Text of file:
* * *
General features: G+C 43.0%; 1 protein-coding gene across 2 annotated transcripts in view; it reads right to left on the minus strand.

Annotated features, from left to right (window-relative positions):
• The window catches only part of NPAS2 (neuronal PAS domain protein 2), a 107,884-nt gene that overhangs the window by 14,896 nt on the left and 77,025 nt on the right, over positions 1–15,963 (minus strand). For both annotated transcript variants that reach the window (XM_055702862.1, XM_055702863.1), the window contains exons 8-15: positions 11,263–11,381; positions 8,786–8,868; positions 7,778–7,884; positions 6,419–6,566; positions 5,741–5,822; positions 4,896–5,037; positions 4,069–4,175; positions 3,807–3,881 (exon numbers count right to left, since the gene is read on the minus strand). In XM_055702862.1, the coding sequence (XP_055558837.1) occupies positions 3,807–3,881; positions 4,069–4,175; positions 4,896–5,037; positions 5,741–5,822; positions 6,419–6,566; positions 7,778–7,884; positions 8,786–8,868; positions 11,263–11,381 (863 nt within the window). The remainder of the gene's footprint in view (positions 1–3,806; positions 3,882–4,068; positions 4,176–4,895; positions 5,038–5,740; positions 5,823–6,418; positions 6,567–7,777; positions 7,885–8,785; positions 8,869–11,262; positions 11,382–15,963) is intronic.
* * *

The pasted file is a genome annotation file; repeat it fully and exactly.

General features: G+C 43.0%; 1 protein-coding gene across 2 annotated transcripts in view; it reads right to left on the minus strand.

Annotated features, from left to right (window-relative positions):
• The window catches only part of NPAS2 (neuronal PAS domain protein 2), a 107,884-nt gene that overhangs the window by 14,896 nt on the left and 77,025 nt on the right, over positions 1–15,963 (minus strand). For both annotated transcript variants that reach the window (XM_055702862.1, XM_055702863.1), the window contains exons 8-15: positions 11,263–11,381; positions 8,786–8,868; positions 7,778–7,884; positions 6,419–6,566; positions 5,741–5,822; positions 4,896–5,037; positions 4,069–4,175; positions 3,807–3,881 (exon numbers count right to left, since the gene is read on the minus strand). In XM_055702862.1, the coding sequence (XP_055558837.1) occupies positions 3,807–3,881; positions 4,069–4,175; positions 4,896–5,037; positions 5,741–5,822; positions 6,419–6,566; positions 7,778–7,884; positions 8,786–8,868; positions 11,263–11,381 (863 nt within the window). The remainder of the gene's footprint in view (positions 1–3,806; positions 3,882–4,068; positions 4,176–4,895; positions 5,038–5,740; positions 5,823–6,418; positions 6,567–7,777; positions 7,885–8,785; positions 8,869–11,262; positions 11,382–15,963) is intronic.